The initial price gap between the 7900X3D and the 7800X3D was a much bigger issue than it is now, but still, the performance needed to justify it just isn’t quite there. Even now, the 7800X3D remains a better choice for pure gaming, and to prove it, we’ll compare it to the flagship 7950X3D.

Overall gaming performance for the Ryzen 7 7800X3D.
Jacob Roach / Digital Trends

In our own testing of the 7950X3D and the 7800X3D, we found the chips trade blows in gaming. This makes sense, as the way AMD distributes the extra cache makes them equal, with both sporting eight cores with the same amount of cache. Of course, the 7950X3D pulls miles ahead in productivity — after all, it has a total of 16 cores while the 7800X3D is limited to eight.

On average, the Ryzen 7 7800X3D fell within 1%t of the Ryzen 9 7950X3D across our entire test suite of games at 1080p resolution. It also outperformed the Intel Core i9-13900K, a CPU that costs significantly more, sports a higher core count, and eats electricity like it’s candy. There are some games where the flagship AMD chip takes the lead, such as Gears Tactics, but in F1 2022, the Ryzen 7 7800X3D shoots ahead, hitting 400 frames per second (fps), whereas the Ryzen 9 7950X3D is limited to 379 fps.

With that out of the way, let’s zoom in on the 7900X3D. Although we don’t have any benchmarks of our own on hand, it’s easy to imagine that if the 7800X3D can outperform the 7950X3D, and at the very least can keep up with it, the scenario repeats itself with the 7900X3D. Benchmarks from many publications support this assumption. For instance, in testing performed by Tom’s Hardware, the 7800X3D tops the list with 224 fps on average, followed by the 7950X3D with 222 fps, while the 7900X3D trails behind at 212 fps.

So, we’re looking at two chips that are very close in gaming performance, except the Ryzen 7 7800X3D is cheaper and is currently the world’s fastest gaming CPU.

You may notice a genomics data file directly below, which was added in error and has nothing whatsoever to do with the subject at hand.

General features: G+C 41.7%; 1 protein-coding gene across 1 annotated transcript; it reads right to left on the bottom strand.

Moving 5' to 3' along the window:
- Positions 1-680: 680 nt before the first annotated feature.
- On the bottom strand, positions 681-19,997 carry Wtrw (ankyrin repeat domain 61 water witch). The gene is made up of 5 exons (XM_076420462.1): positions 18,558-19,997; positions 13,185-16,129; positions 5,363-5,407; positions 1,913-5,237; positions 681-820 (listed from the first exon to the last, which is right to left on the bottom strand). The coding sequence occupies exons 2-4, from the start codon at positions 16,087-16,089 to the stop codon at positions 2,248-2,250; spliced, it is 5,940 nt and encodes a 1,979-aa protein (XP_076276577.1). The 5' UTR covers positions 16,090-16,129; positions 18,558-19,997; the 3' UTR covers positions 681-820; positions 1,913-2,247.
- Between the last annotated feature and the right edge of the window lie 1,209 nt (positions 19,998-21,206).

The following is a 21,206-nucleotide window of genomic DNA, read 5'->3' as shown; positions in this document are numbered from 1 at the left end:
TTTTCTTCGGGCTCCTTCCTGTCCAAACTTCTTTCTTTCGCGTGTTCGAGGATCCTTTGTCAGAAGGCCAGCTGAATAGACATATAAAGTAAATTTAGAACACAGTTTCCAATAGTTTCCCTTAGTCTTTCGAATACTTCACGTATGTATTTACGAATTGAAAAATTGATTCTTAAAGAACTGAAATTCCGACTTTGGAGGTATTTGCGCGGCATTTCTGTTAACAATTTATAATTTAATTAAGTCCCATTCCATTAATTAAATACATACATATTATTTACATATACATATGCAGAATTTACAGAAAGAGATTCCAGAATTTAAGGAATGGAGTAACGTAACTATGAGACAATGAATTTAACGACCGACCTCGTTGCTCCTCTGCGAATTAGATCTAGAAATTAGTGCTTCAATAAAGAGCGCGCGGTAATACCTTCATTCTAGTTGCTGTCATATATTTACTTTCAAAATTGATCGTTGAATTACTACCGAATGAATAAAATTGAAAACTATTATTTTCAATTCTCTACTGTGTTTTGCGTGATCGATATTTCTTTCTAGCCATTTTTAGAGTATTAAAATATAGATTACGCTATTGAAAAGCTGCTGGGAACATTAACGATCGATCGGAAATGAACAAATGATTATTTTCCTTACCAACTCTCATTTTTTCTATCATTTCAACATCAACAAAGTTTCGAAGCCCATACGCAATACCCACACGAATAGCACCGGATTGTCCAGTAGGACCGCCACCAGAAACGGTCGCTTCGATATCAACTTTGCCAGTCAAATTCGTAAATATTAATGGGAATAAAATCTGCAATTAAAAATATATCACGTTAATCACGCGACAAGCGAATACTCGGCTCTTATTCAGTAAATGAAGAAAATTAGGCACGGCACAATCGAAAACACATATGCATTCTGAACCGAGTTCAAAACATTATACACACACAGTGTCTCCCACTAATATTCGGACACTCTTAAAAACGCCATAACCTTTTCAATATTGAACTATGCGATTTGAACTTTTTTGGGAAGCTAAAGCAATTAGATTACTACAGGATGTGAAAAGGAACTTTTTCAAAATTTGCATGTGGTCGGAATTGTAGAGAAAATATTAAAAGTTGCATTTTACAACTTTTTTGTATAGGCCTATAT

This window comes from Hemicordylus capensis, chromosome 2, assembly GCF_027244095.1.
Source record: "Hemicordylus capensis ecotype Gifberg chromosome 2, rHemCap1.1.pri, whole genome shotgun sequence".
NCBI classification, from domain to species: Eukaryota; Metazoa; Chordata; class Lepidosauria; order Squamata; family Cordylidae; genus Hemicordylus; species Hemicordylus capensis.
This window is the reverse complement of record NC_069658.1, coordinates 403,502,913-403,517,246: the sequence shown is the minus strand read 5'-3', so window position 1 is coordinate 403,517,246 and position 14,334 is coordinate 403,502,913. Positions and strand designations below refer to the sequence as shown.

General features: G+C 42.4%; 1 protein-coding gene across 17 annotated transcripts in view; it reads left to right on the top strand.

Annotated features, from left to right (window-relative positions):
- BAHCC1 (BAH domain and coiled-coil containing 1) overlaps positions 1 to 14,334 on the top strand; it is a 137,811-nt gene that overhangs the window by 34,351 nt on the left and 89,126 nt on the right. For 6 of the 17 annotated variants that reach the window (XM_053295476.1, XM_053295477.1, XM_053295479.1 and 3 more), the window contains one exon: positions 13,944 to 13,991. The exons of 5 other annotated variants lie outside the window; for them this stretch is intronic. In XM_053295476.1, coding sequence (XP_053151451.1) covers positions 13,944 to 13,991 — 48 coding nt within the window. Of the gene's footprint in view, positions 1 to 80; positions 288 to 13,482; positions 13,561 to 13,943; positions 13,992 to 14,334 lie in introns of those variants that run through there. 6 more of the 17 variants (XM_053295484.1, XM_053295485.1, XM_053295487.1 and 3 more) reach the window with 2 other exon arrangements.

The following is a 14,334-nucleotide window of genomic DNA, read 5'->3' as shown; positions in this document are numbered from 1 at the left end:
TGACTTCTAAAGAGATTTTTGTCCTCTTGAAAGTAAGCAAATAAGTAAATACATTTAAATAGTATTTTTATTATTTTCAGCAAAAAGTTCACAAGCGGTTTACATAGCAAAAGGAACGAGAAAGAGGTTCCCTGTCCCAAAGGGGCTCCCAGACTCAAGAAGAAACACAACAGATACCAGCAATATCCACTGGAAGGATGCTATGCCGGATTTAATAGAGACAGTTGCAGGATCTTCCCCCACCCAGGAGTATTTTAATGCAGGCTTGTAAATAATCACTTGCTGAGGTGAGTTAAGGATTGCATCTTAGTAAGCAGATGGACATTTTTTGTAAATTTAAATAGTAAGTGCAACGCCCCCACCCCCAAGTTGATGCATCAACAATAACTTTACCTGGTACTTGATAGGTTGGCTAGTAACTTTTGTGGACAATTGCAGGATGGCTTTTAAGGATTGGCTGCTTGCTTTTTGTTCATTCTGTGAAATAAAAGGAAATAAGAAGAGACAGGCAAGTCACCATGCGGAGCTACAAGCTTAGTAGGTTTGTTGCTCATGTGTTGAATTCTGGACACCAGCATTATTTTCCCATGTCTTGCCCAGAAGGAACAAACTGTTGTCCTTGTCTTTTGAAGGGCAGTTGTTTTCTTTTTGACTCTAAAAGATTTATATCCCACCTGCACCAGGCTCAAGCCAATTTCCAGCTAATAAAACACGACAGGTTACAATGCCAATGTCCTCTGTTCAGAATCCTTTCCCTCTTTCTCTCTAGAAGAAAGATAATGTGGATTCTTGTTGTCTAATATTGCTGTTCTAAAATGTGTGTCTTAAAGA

Now, to give you the full picture, I will admit that the Ryzen 9 7900X3D wins in productivity — often by a significant margin. However, if productivity is what you’re after, it’s not the 7900X3D that you should be buying … and if you’re into pure gaming, the 7900X3D is also not it.

Only worth it on paper

AMD Ryzen 7 7800X3D sitting on a motherboard.
Jacob Roach / Digital Trends

The Ryzen 9 7900X3D is a strange entry in AMD’s Zen 4 lineup. Its design almost dooms it to be a product that’s neither here nor there, and that’s why it’s a subpar pick for gaming, and also not the best pick for work.

Sure, some games don’t need all of the eight cores provided by the 7800X3D (and the 7950X3D) — but some of them do, in which case the 7900X3D falls behind, because it can never run more than six cores with all that extra cache. It just wasn’t built to work that way, and that’s why the 7800X3D, while “worse” on paper, pulls ahead in most scenarios.

I’m not saying that the Ryzen 9 7900X3D is massively slower than its siblings in gaming, because it’s not. The problem is that it’s not faster than the cheaper alternative, and with 12 cores instead of 16, it’s also not the best option if you’re looking for a mix of gaming and resource-heavy workloads, like rendering and encoding.

You might be thinking that those four extra cores could be nice for basic productivity, and while having them won’t hurt, most of us don’t need them. I was faced with the same choice just last year. I’m a gamer, but I also use my PC to work. I decided to buy the 7800X3D because my work is limited to running basic software and a bazillion browser tabs at once. If your workloads resemble mine, you don’t need the 7900X3D, and you’ll be just fine with the 7800X3D.

If heavy productivity is what you’re after, you’re probably better off skipping the X3D chip altogether and going for an Intel CPU, such as the Core i7-13700K or the Core i9-13900K. Alternatively, save up and get the Ryzen 9 7950X3D, which is significantly faster than the Ryzen 9 7900X3D.

This leaves the Ryzen 9 7900X3D in a strange place. Despite multiple cuts that reduced its price by over $210, there’s still no niche for it. Less capable than both its siblings and still not cheap enough, it’s the ultimate CPU to skip in this generation — so if you’re a gamer, you don’t need to hesitate if you’re gravitating toward the Ryzen 7 7800X3D.

Editors' Recommendations

Monica J. White
Monica is a UK-based freelance writer and self-proclaimed geek. A firm believer in the "PC building is just like expensive…